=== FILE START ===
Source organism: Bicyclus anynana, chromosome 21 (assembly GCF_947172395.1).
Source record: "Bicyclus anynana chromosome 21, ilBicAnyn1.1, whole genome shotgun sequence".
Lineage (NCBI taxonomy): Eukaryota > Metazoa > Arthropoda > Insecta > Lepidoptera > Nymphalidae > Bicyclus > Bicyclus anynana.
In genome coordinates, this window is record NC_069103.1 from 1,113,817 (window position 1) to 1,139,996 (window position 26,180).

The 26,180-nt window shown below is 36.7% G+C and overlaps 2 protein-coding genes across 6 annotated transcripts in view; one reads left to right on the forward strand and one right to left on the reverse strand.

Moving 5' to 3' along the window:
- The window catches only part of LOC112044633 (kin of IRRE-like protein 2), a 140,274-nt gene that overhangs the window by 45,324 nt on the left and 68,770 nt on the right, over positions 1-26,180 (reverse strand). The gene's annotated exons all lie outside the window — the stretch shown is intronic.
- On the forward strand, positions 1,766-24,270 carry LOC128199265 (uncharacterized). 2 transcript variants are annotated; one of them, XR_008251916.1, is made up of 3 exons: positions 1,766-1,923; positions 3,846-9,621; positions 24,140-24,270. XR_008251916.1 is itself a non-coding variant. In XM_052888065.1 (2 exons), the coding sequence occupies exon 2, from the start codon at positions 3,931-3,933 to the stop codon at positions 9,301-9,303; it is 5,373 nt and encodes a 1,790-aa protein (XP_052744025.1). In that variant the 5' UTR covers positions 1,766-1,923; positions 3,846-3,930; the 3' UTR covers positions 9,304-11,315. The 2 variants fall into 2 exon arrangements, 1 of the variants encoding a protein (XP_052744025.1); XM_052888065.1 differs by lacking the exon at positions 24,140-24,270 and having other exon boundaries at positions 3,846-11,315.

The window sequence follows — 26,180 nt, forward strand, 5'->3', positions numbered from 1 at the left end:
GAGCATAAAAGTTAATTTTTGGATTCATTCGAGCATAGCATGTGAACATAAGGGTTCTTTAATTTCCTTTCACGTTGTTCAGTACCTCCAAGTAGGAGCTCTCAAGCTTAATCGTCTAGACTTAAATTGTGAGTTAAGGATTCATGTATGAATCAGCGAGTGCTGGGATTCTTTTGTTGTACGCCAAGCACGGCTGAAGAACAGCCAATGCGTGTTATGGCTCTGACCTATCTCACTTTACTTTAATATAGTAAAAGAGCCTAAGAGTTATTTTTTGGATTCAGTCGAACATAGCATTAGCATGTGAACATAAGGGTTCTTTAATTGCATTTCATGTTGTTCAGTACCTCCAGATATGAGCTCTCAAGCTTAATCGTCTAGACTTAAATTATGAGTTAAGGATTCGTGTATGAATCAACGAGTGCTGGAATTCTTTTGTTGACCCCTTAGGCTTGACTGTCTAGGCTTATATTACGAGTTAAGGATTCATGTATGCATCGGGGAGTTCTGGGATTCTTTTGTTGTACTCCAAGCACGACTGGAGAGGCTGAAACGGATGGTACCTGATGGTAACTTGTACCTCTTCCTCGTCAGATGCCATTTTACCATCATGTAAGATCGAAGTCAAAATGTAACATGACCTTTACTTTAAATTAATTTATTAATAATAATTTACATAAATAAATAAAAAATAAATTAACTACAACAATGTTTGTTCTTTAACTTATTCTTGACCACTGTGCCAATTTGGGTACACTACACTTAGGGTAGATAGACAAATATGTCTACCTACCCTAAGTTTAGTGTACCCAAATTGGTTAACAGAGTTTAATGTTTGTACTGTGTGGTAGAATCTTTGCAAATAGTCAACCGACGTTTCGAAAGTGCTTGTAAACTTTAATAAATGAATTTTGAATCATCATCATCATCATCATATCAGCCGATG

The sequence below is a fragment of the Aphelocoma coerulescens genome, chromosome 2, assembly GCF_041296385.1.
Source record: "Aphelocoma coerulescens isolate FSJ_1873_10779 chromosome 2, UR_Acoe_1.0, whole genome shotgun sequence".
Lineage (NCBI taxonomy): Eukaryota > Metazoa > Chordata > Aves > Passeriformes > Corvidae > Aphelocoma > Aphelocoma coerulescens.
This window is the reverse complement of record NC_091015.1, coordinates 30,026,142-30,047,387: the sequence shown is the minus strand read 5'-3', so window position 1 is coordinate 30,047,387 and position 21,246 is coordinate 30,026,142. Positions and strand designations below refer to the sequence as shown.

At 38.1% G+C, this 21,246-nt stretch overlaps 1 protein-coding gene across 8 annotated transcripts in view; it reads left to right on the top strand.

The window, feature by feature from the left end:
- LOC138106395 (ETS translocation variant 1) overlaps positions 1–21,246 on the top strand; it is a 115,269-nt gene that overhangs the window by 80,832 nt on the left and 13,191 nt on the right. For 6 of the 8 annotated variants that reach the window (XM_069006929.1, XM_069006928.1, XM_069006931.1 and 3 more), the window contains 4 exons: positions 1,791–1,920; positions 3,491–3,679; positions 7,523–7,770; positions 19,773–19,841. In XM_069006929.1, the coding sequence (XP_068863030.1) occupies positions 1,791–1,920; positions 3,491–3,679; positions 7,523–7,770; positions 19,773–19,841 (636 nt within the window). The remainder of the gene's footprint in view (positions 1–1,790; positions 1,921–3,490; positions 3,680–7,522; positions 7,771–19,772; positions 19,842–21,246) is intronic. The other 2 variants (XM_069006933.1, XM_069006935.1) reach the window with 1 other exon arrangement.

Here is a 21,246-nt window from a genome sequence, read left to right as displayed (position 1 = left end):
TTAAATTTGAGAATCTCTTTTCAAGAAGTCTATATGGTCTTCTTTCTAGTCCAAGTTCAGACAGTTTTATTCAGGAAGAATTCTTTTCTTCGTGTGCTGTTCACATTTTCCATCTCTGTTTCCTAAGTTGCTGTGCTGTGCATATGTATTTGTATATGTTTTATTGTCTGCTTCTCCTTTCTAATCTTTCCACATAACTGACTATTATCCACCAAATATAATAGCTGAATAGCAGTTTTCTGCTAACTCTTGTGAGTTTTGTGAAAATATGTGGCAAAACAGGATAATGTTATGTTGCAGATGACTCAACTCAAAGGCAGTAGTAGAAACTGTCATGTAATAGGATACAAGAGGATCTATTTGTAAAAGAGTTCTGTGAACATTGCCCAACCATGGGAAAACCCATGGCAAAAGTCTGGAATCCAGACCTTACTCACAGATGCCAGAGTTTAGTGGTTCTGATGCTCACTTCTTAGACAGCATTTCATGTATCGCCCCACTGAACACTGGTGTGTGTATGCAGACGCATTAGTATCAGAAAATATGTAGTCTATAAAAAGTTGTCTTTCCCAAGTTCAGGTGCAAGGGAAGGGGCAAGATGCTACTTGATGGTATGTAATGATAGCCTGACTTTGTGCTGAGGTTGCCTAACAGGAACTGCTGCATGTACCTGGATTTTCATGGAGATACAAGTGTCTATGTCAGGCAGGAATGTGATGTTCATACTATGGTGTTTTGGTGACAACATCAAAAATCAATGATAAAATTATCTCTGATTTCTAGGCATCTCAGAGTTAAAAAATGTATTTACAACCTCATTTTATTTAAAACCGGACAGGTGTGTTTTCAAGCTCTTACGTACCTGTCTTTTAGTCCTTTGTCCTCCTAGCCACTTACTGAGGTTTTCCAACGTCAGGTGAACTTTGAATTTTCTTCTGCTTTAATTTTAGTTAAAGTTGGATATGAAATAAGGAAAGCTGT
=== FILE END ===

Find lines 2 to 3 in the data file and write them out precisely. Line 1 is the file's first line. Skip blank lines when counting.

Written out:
Source record: "Bicyclus anynana chromosome 21, ilBicAnyn1.1, whole genome shotgun sequence".
Lineage (NCBI taxonomy): Eukaryota > Metazoa > Arthropoda > Insecta > Lepidoptera > Nymphalidae > Bicyclus > Bicyclus anynana.